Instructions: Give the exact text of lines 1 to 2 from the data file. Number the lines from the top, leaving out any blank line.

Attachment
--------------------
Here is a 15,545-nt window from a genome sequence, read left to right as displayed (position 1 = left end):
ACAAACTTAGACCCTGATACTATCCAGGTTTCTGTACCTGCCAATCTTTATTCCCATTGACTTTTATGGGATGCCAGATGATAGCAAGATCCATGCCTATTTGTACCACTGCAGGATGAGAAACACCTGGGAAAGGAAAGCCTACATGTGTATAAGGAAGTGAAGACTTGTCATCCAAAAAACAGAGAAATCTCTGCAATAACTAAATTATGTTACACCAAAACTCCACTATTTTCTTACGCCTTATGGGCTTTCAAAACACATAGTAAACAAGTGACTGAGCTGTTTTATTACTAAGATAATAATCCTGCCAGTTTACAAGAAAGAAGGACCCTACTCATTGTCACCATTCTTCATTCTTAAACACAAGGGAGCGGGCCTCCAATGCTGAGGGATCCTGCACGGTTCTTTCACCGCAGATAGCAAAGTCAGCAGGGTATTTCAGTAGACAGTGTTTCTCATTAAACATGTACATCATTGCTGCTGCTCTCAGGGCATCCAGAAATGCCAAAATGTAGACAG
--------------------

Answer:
Here is a 15,545-nt window from a genome sequence, read left to right as displayed (position 1 = left end):
ACAAACTTAGACCCTGATACTATCCAGGTTTCTGTACCTGCCAATCTTTATTCCCATTGACTTTTATGGGATGCCAGATGATAGCAAGATCCATGCCTATTTGTACCACTGCAGGATGAGAAACACCTGGGAAAGGAAAGCCTACATGTGTATAAGGAAGTGAAGACTTGTCATCCAAAAAACAGAGAAATCTCTGCAATAACTAAATTATGTTACACCAAAACTCCACTATTTTCTTACGCCTTATGGGCTTTCAAAACACATAGTAAACAAGTGACTGAGCTGTTTTATTACTAAGATAATAATCCTGCCAGTTTACAAGAAAGAAGGACCCTACTCATTGTCACCATTCTTCATTCTTAAACACAAGGGAGCGGGCCTCCAATGCTGAGGGATCCTGCACGGTTCTTTCACCGCAGATAGCAAAGTCAGCAGGGTATTTCAGTAGACAGTGTTTCTCATTAAACATGTACATCATTGCTGCTGCTCTCAGGGCATCCAGAAATGCCAAAATGTAGACAG